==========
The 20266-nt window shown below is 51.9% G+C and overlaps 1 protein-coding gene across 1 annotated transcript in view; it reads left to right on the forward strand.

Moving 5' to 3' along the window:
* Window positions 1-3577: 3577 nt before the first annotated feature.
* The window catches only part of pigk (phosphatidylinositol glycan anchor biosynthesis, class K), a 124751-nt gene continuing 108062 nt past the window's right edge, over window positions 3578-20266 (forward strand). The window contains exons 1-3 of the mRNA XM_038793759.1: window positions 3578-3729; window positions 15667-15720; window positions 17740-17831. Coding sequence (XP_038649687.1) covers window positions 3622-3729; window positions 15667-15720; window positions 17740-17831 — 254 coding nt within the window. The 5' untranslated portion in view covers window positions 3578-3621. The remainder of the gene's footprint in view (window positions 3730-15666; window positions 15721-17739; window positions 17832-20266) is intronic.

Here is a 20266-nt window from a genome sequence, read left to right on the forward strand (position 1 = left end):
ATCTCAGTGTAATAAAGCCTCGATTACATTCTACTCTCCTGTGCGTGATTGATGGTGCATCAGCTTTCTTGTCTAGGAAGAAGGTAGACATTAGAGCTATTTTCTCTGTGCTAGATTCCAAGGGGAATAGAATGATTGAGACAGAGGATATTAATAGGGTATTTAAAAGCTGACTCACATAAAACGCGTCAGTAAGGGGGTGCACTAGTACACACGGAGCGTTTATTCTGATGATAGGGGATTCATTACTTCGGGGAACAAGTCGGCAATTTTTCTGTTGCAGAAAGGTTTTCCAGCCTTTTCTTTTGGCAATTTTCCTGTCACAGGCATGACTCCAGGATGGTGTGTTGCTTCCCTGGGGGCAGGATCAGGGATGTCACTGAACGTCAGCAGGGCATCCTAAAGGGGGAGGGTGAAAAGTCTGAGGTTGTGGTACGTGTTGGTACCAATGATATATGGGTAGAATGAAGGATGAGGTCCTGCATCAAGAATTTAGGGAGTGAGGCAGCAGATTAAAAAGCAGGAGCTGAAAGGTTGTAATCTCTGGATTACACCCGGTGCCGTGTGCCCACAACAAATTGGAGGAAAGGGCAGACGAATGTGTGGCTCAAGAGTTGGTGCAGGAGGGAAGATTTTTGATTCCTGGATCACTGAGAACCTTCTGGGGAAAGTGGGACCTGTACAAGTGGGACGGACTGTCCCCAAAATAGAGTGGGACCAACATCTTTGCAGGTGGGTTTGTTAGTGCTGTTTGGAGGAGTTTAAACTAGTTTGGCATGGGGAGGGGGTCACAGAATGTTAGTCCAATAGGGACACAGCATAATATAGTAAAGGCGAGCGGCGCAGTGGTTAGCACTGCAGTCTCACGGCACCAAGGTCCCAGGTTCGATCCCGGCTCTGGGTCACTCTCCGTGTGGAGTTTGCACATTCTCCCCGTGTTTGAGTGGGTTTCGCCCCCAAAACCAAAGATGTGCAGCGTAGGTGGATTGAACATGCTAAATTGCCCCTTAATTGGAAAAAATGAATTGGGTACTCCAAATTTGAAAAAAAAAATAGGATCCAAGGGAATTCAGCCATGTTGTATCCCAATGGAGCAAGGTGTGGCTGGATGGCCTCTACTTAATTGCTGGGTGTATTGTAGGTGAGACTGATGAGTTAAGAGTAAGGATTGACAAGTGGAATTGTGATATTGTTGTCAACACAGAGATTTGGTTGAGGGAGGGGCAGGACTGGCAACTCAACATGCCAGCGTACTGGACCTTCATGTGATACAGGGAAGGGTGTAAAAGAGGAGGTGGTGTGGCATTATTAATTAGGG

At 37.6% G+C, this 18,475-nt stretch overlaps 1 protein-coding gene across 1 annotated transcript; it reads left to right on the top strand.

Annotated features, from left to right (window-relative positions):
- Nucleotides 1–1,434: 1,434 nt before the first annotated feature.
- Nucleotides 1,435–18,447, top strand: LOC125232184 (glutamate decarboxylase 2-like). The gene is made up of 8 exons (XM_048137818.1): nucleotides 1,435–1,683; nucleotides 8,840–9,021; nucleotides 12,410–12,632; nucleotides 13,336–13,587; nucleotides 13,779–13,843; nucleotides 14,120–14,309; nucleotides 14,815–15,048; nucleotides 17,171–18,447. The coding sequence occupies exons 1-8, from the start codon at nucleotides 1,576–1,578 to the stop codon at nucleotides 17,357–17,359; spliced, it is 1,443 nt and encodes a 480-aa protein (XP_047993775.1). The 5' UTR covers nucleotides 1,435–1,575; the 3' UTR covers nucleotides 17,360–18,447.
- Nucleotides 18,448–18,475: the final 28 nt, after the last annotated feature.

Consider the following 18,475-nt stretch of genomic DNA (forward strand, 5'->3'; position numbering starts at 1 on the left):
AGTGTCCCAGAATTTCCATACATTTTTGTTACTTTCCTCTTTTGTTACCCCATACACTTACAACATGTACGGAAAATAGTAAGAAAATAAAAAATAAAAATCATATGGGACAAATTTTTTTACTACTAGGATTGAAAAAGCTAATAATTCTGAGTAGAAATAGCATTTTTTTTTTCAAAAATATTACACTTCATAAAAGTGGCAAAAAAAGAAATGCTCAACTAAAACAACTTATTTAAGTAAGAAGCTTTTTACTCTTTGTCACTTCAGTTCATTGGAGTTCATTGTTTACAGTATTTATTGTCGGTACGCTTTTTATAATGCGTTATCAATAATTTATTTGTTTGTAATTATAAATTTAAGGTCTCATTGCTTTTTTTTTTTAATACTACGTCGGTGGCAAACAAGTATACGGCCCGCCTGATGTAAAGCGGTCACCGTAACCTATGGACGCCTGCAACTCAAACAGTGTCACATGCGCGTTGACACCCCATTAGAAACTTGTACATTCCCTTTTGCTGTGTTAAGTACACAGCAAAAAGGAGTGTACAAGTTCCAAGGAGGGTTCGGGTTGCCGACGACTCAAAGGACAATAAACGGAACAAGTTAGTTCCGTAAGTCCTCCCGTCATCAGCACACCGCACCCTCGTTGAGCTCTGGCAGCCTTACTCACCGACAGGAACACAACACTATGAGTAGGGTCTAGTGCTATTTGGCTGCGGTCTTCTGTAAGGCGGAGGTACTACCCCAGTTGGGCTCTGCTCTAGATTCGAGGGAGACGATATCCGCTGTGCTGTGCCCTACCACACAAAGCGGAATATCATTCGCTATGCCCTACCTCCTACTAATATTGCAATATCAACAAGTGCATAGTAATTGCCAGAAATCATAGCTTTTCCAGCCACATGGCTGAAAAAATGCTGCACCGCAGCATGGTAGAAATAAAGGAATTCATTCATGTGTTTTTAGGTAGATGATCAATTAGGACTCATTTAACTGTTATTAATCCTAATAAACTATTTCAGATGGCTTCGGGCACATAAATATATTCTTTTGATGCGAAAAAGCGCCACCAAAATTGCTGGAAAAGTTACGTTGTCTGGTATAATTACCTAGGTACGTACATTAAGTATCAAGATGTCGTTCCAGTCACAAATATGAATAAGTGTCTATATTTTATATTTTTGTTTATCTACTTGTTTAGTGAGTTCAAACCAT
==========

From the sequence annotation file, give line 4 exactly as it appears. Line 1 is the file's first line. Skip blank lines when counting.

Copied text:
* The window catches only part of pigk (phosphatidylinositol glycan anchor biosynthesis, class K), a 124751-nt gene continuing 108062 nt past the window's right edge, over window positions 3578-20266 (forward strand). The window contains exons 1-3 of the mRNA XM_038793759.1: window positions 3578-3729; window positions 15667-15720; window positions 17740-17831. Coding sequence (XP_038649687.1) covers window positions 3622-3729; window positions 15667-15720; window positions 17740-17831 — 254 coding nt within the window. The 5' untranslated portion in view covers window positions 3578-3621. The remainder of the gene's footprint in view (window positions 3730-15666; window positions 15721-17739; window positions 17832-20266) is intronic.